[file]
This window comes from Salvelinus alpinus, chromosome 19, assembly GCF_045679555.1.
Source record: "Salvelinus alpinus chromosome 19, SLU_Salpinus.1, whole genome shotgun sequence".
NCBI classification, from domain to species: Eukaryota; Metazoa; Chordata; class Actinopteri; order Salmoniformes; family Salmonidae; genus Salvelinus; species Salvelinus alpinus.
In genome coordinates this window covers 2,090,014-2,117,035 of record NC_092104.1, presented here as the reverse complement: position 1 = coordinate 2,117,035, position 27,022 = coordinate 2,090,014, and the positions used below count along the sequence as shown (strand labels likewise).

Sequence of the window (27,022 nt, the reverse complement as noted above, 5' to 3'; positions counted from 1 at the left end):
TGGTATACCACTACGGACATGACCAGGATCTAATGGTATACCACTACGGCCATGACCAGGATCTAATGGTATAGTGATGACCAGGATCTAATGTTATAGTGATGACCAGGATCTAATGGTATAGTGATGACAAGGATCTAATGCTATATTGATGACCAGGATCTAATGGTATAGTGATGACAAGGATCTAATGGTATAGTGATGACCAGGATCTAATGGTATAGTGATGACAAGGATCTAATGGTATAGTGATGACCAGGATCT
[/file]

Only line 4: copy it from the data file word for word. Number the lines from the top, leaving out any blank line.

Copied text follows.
In genome coordinates this window covers 2,090,014-2,117,035 of record NC_092104.1, presented here as the reverse complement: position 1 = coordinate 2,117,035, position 27,022 = coordinate 2,090,014, and the positions used below count along the sequence as shown (strand labels likewise).